Date formatting in iOS application - dd/MM/yyyy

Hi there,

I’m based in Australia and we use dd/MM/yyyy as a format for dates. Unless I’m missing something I cannot find a setting for the iOS app to display dates in this format, is there anywhere I can set this?



Hey! There’s no function to change this yet, although its a feature we’re currently working on that will be incorporated into one of the upcoming few releases. Hold tight!


Same format in Europe as well.

Awesome - look forward to it. Thanks for the reply!

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Can we please standardise on ISO8601 / yyyy-MM-dd as that removes any ambiguity?


The simple solution is dd-mmm-yyyy.


maybe you can ask all of Europe and Australia to do that for you as well… its certainly not any agreed standard here. Option to set what you like is the way to go.

I’ve already set my region settings! I should not have to specify my preferred datetime format for every fricking app. It should just pick up the region formatting from the iOS APIs. :rage:

I want my temperatures in celsius, my calendars in Gregorian, and my times in 24hr. Thank you.

This is basic stuff and it’s frustrating that, not just TR, but so many other companies (looking at you Garmin) manage to screw this up.

[rant over]


I came across this bug on the web career page. I did a workout outside with just HR data. I was asked if I wanted to use estimated HR TSS. I agreed then the code threw a wobbly because my date of birth in my profile was in European format.

Having worked with date and time formats for consumer electronics it’s not easy. The underlying date/time value should be separate from how it’s presented. MJD is a common format for dates prior to the Linux epoch or 1970-01-01.

Oh no! Can you follow up with the team at so we can look into that issue more effectively? Thanks for reporting!

Just noticed that there’s only one English language option, “English (United States)”. Many code libraries tie things like language and date format (among other things) together so have “English (GB)” etc.

@IvyAudrain - have raised a ticket with support.

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Go on youtube, search for a guy called Tom Scott and find some of his videos about time zones, date formatting and coding. This will give you some idea of how difficult it actually is to get stuff like this right. He’s a total (awesome) geek about loads of stuff, great for wasting hours learning about things you never needed to know.


I work in IT and have never worked on a project that didn’t have a time related bug of some sort. This is a bit different though as the options for other formatted simply aren’t available.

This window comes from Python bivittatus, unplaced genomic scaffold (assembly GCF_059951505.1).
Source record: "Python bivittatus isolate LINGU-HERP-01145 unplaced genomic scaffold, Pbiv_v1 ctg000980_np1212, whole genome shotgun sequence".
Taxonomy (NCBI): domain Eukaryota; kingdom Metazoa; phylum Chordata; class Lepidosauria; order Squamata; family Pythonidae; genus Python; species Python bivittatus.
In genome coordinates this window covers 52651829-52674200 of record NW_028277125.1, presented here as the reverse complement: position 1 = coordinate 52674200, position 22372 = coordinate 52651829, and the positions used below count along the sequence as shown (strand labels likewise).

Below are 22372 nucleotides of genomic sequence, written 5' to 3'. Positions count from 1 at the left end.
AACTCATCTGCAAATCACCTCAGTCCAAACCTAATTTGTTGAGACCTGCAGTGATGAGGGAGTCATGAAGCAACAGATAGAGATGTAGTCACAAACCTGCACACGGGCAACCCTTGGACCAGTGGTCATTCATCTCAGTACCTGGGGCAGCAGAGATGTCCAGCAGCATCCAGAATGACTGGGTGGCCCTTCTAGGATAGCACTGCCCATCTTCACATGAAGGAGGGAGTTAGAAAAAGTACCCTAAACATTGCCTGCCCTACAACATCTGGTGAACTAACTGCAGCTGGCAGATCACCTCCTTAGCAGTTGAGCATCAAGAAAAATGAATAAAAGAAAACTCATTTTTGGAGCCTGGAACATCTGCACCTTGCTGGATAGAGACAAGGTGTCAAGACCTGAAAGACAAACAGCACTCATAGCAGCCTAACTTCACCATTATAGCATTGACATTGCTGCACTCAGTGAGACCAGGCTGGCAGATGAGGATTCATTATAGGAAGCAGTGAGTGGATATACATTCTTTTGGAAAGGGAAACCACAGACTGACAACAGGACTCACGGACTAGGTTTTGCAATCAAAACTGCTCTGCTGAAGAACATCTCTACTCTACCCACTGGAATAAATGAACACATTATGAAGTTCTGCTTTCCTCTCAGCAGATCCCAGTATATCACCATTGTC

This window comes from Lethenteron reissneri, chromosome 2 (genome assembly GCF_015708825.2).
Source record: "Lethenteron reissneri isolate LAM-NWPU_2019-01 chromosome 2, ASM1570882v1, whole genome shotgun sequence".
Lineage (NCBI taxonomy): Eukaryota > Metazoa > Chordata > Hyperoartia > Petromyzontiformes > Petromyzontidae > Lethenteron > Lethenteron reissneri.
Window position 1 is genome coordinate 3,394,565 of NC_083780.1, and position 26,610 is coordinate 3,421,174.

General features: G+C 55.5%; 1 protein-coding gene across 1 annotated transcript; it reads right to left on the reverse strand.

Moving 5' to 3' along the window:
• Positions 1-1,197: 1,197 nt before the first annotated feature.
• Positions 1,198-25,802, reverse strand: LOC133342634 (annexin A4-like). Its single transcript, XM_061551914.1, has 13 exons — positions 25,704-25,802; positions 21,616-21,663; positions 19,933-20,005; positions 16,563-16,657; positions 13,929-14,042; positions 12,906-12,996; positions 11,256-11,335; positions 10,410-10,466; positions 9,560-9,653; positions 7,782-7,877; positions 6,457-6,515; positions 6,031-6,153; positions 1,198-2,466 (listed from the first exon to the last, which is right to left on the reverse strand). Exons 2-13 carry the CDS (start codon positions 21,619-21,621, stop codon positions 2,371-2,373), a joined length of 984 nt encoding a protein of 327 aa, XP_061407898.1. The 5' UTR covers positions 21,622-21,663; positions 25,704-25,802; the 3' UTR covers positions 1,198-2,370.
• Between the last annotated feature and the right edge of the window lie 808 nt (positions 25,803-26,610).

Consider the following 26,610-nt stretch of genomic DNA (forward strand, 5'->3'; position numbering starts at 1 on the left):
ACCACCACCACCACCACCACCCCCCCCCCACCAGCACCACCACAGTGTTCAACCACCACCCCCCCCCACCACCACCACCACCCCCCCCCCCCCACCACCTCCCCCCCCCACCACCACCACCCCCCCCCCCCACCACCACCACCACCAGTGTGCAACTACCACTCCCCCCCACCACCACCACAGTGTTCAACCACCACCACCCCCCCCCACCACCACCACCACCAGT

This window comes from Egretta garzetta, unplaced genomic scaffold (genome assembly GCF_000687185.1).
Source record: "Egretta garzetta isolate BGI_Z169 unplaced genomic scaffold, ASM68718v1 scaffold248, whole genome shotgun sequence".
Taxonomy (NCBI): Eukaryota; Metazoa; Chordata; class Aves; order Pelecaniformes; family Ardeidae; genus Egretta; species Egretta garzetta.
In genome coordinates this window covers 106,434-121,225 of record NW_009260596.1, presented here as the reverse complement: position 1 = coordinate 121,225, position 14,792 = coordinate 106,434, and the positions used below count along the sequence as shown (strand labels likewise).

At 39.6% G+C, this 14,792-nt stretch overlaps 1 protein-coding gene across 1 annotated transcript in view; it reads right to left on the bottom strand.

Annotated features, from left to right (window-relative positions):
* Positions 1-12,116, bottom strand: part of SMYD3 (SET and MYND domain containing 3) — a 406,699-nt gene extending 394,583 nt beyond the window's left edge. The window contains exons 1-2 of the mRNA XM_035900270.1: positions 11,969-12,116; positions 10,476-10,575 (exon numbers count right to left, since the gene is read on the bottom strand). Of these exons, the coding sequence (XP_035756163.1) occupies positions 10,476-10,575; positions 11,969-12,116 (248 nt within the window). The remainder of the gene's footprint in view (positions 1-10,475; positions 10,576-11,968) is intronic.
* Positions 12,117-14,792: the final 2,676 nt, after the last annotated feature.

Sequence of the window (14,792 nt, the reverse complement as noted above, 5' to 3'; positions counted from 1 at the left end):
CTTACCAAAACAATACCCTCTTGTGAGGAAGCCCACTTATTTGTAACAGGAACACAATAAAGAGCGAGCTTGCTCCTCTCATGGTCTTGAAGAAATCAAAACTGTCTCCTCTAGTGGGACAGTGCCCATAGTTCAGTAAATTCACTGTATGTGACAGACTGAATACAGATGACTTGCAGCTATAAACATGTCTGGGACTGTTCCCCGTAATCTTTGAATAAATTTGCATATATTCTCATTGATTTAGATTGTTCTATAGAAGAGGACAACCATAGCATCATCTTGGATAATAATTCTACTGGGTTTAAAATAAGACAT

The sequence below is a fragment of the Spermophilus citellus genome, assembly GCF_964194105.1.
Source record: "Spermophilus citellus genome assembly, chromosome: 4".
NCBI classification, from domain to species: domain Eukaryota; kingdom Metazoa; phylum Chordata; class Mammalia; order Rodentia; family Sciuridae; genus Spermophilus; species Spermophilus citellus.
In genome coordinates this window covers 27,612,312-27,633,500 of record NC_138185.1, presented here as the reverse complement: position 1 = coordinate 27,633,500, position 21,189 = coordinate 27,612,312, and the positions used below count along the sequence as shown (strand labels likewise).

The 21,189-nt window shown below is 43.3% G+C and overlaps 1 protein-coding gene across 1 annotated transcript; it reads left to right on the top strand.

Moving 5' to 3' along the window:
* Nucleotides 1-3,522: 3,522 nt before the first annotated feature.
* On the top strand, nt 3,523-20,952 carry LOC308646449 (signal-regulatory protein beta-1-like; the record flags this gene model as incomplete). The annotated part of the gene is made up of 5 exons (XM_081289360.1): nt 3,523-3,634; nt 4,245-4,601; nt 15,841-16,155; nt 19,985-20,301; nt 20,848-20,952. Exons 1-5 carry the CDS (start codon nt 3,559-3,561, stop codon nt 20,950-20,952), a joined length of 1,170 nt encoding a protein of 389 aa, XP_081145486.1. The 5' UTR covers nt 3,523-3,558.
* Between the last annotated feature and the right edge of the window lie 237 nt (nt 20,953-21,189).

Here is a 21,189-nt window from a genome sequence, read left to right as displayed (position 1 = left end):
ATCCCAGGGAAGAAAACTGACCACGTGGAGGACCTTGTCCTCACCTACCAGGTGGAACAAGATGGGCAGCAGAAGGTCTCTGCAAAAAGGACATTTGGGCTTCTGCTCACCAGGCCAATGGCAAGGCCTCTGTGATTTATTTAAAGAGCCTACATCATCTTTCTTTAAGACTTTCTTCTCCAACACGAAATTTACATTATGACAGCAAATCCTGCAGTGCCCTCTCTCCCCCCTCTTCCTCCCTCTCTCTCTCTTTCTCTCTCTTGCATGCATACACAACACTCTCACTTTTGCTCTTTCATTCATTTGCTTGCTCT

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+1 for locale-based time formats!

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This is a solved problem if they were using iOS-native APIs. Mac OS and its derivatives have had support for that since inception. If they used native APIs to display dates, then the format would be dictated by the system settings (that you can change in the Settings app in iOS). I used to work on the localization of then MacOS X into several languages and have chased down tons of bugs like those. Even at Apple a lot of engineers didn’t think about localizability and hard-coded many things that had to be localized.

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I’m using Android and I have this problem.

Only app on my phone that does this. So it can catch me out and confuse me momentarily. “Why is this workout from July now saying February?? Ohhh that’s right, TrainerRoad’s dates are broken.”


I’m sure this is a solved problem on Android, too, although I don’t have any first-hand experience. Dealing with dates and times is really a tricky problem, which is why one should use APIs if one can.

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There’s an old programming adage: anyone who thinks coding with dates and time is easy hasn’t done any.

I worked on Digital TV decoders (UK, EU & US) for nearly twenty years, the underlying representation of time is always separate from how it is displayed to the consumer. In fact all digital TV programs are broadcast with UTC timestamps even in the US, doing it any other way would be a nightmare. Typically the consumer sets up the unit with their zipcode/postcode or similar and the setup software works out which timezone they are in and what if any daylight savings should be applied. Everything like setting reminders, recordings is done under the hood in UTC.

The native apps run on the Electron stack - I’d be surprised if the problem was with that otherwise other services/programs that use it would see the same problem. I suspect that the US date format is hard coded internally.

ISO-8601 is fine but from memory the only major nations that use it are China, Japan, Taiwan and the Koreas. Has the advantage that string representations are sortable using standard character sets.

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I agree, to a non-programmer it seems like such a simple thing, but reality VERY different. However not that fussed…will changing date format make me faster…nope so minimal resources please TR!